Lapis-Lazuli Transit, Trade & Transport Route (Lapis Lazuli Corridor)
Since its initiation in 2012 the Lapis Lazuli Transit, Trade & Transport Route Agreement has been developed with a view to enhancing regional economic integration and trade-based connectivity between the countries of Afghanistan, Turkmenistan, Azerbaijan, Georgia, and Turkey. Lapis-Lazuli makes a notable contribution to building an integrated transit and transport system among the contracting parties, and beyond by expanding economic and cultural links between Asia and Europe. The name “Lapis Lazuli” is derived from the historic route that Afghanistan’s lapis lazuli and other semiprecious stones were exported along, over 2,000 years ago to the Caucasus, Russia, the Balkans, Europe, and North Africa. The project will serve to reinforce the Afghan Government’s National Infrastructure Plan and the Private Sector Development National Priority Program. The Lapis Lazuli Corridor is also geared toward expanding the economic opportunities of citizens in the wide range of countries who will benefit from this new transport corridor. The provision of facilities for transit and simplification of customs procedures constitute two important pillars of cooperation under the agreement. The Lapis Lazuli Corridor encompasses part of CAREC Transport Corridor #2, stretching from Aqina in northern Faryab province and Torghundi in western Herat (both in Afghanistan), and continuing to the port of Turkmenbashi in Turkmenistan (on the Caspian Sea); the route then continues on to Baku and further onward to Tblisi, as well as the Georgian ports of Poti and Batumi; finally, the corridor connects to the cities of Kars and Istanbul, Turkey, at the entrance of Europe.
Three technical meetings on the Lapis Lazuli Route Agreement have been held, with the final one in November 2016 in Baku, where the participants finalized the text of the agreement. The official signing ceremony will take place on the sidelines of RECCA-VII in Ashgabat this year. Lapis Lazuli’s projected impact is considerable not only because most of the needed infrastructure is already in place, but also because most of the investment required will focus on improving policy and governance. The Economic Rate of Return and Net Present Value still need to be established, but with a discount rate applied at 12%, the overall returns are expected to be positive. The Lapis Lazuli Corridor will connect with Turkey’s Middle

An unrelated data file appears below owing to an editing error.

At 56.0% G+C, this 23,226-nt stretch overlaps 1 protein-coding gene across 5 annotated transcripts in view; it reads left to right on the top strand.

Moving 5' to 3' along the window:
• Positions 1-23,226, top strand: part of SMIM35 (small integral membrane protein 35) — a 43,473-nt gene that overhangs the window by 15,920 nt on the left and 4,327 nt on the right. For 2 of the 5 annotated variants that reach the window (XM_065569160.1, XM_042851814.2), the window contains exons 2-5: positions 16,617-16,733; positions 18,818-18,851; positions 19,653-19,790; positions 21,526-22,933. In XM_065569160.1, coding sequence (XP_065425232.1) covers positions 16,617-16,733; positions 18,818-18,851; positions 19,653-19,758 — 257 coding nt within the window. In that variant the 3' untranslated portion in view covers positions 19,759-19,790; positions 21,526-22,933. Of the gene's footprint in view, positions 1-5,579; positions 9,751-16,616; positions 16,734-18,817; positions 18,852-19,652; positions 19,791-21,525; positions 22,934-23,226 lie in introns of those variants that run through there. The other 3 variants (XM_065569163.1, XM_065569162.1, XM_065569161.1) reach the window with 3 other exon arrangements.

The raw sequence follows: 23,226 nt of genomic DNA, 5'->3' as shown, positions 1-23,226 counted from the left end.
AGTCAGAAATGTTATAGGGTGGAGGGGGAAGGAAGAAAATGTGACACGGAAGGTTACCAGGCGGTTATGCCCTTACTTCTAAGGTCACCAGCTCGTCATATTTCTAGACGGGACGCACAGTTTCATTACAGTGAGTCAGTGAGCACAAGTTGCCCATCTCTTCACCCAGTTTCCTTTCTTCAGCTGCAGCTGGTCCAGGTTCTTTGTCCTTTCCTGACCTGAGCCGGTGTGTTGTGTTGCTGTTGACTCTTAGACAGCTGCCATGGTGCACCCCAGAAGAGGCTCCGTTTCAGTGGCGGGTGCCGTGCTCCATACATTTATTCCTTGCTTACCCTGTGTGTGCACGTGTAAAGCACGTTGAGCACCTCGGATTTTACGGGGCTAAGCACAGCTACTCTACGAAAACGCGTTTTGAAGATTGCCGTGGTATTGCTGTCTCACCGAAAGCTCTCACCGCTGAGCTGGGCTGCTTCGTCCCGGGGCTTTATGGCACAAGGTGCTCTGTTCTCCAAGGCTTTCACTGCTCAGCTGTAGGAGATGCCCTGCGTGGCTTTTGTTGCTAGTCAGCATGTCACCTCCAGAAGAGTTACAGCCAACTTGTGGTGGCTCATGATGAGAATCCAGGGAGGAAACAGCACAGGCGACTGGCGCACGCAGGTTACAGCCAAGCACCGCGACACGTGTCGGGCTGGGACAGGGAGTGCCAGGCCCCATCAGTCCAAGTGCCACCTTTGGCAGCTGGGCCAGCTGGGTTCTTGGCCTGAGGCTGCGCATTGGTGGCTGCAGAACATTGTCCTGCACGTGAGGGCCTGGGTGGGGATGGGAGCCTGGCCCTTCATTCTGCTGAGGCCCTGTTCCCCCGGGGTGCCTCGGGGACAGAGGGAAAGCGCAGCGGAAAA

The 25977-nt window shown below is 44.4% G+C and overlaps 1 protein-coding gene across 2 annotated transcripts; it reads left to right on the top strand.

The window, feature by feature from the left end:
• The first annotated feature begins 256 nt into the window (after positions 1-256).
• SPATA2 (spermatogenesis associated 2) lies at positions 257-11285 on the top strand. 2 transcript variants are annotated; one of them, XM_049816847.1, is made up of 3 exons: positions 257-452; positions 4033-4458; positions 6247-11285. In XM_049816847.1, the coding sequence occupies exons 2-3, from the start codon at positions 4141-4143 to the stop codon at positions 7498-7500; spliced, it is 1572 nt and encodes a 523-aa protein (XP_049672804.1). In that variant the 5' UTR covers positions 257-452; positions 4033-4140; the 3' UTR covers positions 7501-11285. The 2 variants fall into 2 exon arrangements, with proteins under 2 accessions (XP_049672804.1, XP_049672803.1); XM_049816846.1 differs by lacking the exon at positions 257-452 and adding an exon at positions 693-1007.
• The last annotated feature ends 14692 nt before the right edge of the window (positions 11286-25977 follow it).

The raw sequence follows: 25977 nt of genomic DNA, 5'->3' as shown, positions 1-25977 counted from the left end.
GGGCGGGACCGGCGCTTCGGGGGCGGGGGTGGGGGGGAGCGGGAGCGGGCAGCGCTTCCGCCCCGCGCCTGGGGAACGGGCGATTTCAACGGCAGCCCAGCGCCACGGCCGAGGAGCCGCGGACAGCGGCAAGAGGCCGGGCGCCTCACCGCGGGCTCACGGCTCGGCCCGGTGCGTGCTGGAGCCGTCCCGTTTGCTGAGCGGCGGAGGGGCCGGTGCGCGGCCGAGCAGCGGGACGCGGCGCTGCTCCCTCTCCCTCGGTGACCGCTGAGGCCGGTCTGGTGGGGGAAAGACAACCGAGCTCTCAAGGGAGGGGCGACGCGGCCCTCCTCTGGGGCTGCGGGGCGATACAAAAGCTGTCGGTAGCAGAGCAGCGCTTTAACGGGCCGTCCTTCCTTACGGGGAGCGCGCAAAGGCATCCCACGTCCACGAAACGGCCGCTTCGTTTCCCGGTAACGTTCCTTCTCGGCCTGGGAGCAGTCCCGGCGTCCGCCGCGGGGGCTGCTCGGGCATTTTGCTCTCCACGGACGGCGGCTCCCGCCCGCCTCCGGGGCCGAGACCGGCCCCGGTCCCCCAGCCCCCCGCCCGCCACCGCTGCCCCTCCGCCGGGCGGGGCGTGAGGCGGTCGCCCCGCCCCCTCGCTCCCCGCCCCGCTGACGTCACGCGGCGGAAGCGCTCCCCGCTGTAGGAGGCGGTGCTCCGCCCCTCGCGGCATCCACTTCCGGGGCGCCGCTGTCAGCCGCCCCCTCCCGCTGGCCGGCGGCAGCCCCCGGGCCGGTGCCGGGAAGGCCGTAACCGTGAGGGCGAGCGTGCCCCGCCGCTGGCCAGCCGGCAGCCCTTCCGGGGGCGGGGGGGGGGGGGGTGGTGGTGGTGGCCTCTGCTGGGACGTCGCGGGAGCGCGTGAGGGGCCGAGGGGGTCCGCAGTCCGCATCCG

Corridor Project (“East-West Trans-Caspian Trade and Transport Corridor”) and will also compliment other regional transport corridors such as the Five Nations Railway Corridor. The project has the potential to serve as an important part of the Afghan Government's National Infrastructure Plan.
|Budget & Funding Status||Current project estimates exceed USD $2 billion|
|Institutional Partners||Afghanistan, Turkmenistan, Azerbaijan, Georgia, and Turkey|
Recommended Actions by RECCA-VII and Beyond:
- Following the signing of the Lapis Lazuli Corridor agreement which is expected to take place on the sidelines of RECCA VII in Ashgabat, the internal procedures of the contracting parties required for the entry into force of the Agreement need to be completed at the earliest possible with a view to ensure expeditious implementation of the agreement.
- Ensure financing needs for required feasibility studies and the project’s long-term infrastructure maintenance (O&M).
- Key priorities under the initiative in the medium to long term include: 1) improve road conditions and transit facilities along major highways; 2) expand rail links between Afghanistan and Turkey and beyond; 3) improve multi-modal land ports in priority places in each of the five Lapis Lazuli Route countries; and 4) undertake a Cost-Benefit Analysis on establishing Cross-Border Economic (Tax Free) Zones between the countries along the corridor.